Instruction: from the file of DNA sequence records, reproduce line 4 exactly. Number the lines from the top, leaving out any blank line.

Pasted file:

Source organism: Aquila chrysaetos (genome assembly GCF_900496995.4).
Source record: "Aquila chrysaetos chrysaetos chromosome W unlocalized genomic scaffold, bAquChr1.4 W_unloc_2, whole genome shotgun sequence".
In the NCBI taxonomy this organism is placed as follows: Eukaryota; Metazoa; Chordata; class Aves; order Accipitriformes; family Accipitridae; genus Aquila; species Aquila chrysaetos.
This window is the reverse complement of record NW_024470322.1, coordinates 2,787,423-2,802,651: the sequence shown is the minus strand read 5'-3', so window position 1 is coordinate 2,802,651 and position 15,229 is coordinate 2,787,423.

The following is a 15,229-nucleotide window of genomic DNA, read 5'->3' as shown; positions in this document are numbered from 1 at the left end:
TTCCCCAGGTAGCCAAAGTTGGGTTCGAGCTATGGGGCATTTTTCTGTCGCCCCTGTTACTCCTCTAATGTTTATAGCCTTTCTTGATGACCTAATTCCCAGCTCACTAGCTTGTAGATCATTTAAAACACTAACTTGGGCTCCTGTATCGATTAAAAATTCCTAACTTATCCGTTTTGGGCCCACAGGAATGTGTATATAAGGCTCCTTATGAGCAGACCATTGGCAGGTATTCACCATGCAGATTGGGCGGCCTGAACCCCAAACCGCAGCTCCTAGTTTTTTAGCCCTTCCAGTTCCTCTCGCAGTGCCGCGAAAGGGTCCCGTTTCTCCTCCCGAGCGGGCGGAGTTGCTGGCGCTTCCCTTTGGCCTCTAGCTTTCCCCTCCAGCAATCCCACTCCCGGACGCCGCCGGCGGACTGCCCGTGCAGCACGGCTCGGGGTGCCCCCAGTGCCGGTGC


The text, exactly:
This window is the reverse complement of record NW_024470322.1, coordinates 2,787,423-2,802,651: the sequence shown is the minus strand read 5'-3', so window position 1 is coordinate 2,802,651 and position 15,229 is coordinate 2,787,423.